The fresh fruits and vegetables come first as several types of melons, papayas, cucumbers, oranges, apples, and tomatoes all sell briskly. Next up are the meat items: there are whole roast chicken and quails, roast legs of lamb, giant cauldrons of Haleem, a beef stew made with seven types of lentils, and various kababs. Among the specialties of old Dhaka is the Shutli Kabab (Shutli means “in a thread.”) It is a large cylindrical patty of meat tied together by a thread running through its middle. It is cooked over coal, then sold in slices.

I overhear one Shutli vendor grumbling after an unfruitful haggling session with a customer. “Where do these cheap people come from? He wants to eat old Dhaka Shutli Kabab but pay only Tk 300 for a kg. Well, if he wants to eat my Shutli Kabab, it is going to cost him Tk 500. That’s because it is the best,” he snorts.

At 4pm Iftar is still two hours away but the crowd is thick. When not stopping to buy, people walk on their left, but there is no way to avoid the pushing and shoving, and every time I stop to take a picture I am acutely aware that a dozen people walking in file behind me have also stopped mid-stride. Crowd, heat, flavors, and humidity push me into sensory overload. Sweat drenches my shirt and my head feels light. Once in a while a harried looking woman comes by braving the crowds of mostly men. I spy a little girl, perhaps 7 or 8, who has come here wearing a Burkha. She waits patiently, eyeing the goodies, as her father buys some Peyajus.

A little further up are three or four tables selling a concoction called “Boro Baper Polai Khai.” (Roughly translated, “Older father’s son eats” and I suspect the strange name contributes to its popularity.) This is a mixture of several items including puffed rice (muri), chick peas (chhola), pieces of boneless chicken roast, boiled eggs, spices (particularly cumin), curried liver, chunks of Shutli kabab. The master mixer stands at the middle of the table as his assistants debone whole roast chickens and cut the other meats into bite size pieces. When everything is ready, the master makes the final mix into yet another batch that will satisfy the customers waiting eagerly in line. At least three different vendors offer this dish, each claiming to be the original inventor.

Large deep-fryers have been set up sporadically on the road and are frying Jilapis, Peyajus, Pakoras, while Sheek and Boti Kababs grill away at open barbecues, cooks patiently fanning the coals with a hand-fan. A Chawk specialty is the giant Jilapi weighing one whole kilogram. As I watch a cook squeeze the Jilapi dough into a fryer, I hear voices from below: under a nearby table three men with rolling pins are rolling out tiny round breads to be fried and eaten with Ghughni, a salad of chick peas. As I watch, one of them pops a chunk of fried bread into his mouth. I blink in disbelief. Is he secretly munching away during his fast? But he repeats, quite openly, and with it goes another of my stereotypes. In conservative old Dhaka, I thought, openly eating during Ramzan would be a big no-no.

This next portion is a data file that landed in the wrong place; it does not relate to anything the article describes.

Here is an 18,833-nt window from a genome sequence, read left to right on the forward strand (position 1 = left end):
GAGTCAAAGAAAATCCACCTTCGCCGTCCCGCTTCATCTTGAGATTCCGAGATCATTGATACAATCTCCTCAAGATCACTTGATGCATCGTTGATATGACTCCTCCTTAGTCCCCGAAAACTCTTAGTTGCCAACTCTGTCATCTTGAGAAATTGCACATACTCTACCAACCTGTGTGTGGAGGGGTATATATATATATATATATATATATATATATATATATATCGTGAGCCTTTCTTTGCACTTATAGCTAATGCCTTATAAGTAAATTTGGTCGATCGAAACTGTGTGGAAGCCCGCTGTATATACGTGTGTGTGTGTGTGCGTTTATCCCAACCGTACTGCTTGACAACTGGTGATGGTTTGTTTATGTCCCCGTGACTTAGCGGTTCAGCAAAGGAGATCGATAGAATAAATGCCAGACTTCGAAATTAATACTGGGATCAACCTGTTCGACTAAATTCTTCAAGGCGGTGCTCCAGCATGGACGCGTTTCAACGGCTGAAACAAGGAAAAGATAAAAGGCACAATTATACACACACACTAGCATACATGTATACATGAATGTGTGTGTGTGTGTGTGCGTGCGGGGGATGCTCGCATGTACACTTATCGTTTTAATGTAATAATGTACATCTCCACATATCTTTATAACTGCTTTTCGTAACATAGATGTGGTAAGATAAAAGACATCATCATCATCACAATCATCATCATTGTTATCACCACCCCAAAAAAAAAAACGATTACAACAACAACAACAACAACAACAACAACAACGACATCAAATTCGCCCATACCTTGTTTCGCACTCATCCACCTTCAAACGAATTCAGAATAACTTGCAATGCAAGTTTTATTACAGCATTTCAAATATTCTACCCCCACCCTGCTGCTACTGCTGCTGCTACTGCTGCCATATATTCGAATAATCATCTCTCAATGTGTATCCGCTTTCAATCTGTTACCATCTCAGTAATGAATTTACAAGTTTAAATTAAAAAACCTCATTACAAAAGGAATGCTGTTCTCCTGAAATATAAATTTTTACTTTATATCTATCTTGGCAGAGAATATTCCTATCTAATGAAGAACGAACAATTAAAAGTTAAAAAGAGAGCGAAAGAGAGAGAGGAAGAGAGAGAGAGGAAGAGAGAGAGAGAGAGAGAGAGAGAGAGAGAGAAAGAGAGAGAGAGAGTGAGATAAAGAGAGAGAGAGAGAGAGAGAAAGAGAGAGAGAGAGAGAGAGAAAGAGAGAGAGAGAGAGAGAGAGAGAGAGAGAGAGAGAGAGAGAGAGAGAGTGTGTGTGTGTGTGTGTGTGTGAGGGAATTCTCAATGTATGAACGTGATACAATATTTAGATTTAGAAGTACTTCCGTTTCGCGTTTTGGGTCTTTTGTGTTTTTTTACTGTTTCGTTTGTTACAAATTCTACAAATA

I run into a man sitting next to an empty basket, watching the hustle and bustle. "Did you sell everything?" I ask. "Yes, sold all my Bangi's," he said, beaming contentedly, "started at noon today." A Bangi is a type of melon with a coarse sandy texture.

After some more wandering among the market and its devotees I decide I have had enough. The Chawk market is a memorable if intense experience, but like enjoying other good things in life, I decide moderation is key and leave with the million flavors tickling my nostrils.

[Note: The photos below -and the story - are from multiple visits to the Market.}

Old Dhaka Style Jilapi

Endless Row of Tables

Checking Out Them Papayas

Frying Some Goodies

Shutli Kabab Salesman (not the unhappy one)

Rolling the Small Breads

Mixing up Boro Baper Polai Khai

A Small Argument

A Shared Joke


Little Burkha Girl

View From Overhead

Delivering the Goods While Helper Boy Looks On

Happy Seller Who Sold All His Melons

Saturday, August 14, 2010

Distinctive Istanbul

Photos of Istanbul from a recent trip.

Where else would a 400-year mosque be considered "new?"

The same mosque from a distance. All the mosques follow basically the same beautiful pattern (invented by architect Mimar Sinan who got his first big break when he built a bridge in record time so the impatient Sultan could go conquer a neighboring nation quickly). Number of minars and domes vary from mosque to mosque.

Inside the Aya Sofia, which started as a Church (2000 years ago), becoming a Mosque after the Ottomans conquered Constantinople, and then became a Museum during Ataturk. I found the face (lower left) most curious - was it there during the time it was a Mosque? Only this face remains, but the other three in each corner of the dome have been erased. Hmmm.

Istanbul Cemeteries have lots of roses.

Istanbul skyline from Galata Bridge (on the Bosphorus.)

Inside an off-campus building of Istanbul University in Beyoglu.

Clothing is big business in Istanbul. They use lots of mannequins, sultry...


...and you could easily lose your head over them!

Oh, here is how the Turks do World Cup flags...

... and other things.

Inside the Topkapi Palace, this was essentially the Sultan's bedroom...

...and the toilet.

Many cafes in Istanbul offer board games to entice customers.

I was expecting Turkish coffee, but found the Turks like to drink tea, like our "Rong Cha".

What can I say, one of the great cities of the world. Hope I can go again someday.